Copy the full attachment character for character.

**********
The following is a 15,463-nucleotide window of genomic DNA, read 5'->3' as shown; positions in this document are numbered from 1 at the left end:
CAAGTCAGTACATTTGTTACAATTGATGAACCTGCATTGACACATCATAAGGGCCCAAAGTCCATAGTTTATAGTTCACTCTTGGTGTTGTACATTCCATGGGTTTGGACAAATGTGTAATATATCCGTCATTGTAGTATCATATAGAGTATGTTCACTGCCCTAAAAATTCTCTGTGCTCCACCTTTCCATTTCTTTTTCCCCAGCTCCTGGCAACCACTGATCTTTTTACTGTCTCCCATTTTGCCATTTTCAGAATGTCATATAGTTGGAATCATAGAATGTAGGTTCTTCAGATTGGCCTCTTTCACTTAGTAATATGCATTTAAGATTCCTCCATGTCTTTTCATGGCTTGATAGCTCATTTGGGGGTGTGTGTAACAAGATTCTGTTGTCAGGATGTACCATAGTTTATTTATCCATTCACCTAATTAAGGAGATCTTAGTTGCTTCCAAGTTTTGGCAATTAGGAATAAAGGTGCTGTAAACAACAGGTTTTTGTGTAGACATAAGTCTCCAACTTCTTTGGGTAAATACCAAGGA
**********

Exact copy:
The following is a 15,463-nucleotide window of genomic DNA, read 5'->3' as shown; positions in this document are numbered from 1 at the left end:
CAAGTCAGTACATTTGTTACAATTGATGAACCTGCATTGACACATCATAAGGGCCCAAAGTCCATAGTTTATAGTTCACTCTTGGTGTTGTACATTCCATGGGTTTGGACAAATGTGTAATATATCCGTCATTGTAGTATCATATAGAGTATGTTCACTGCCCTAAAAATTCTCTGTGCTCCACCTTTCCATTTCTTTTTCCCCAGCTCCTGGCAACCACTGATCTTTTTACTGTCTCCCATTTTGCCATTTTCAGAATGTCATATAGTTGGAATCATAGAATGTAGGTTCTTCAGATTGGCCTCTTTCACTTAGTAATATGCATTTAAGATTCCTCCATGTCTTTTCATGGCTTGATAGCTCATTTGGGGGTGTGTGTAACAAGATTCTGTTGTCAGGATGTACCATAGTTTATTTATCCATTCACCTAATTAAGGAGATCTTAGTTGCTTCCAAGTTTTGGCAATTAGGAATAAAGGTGCTGTAAACAACAGGTTTTTGTGTAGACATAAGTCTCCAACTTCTTTGGGTAAATACCAAGGA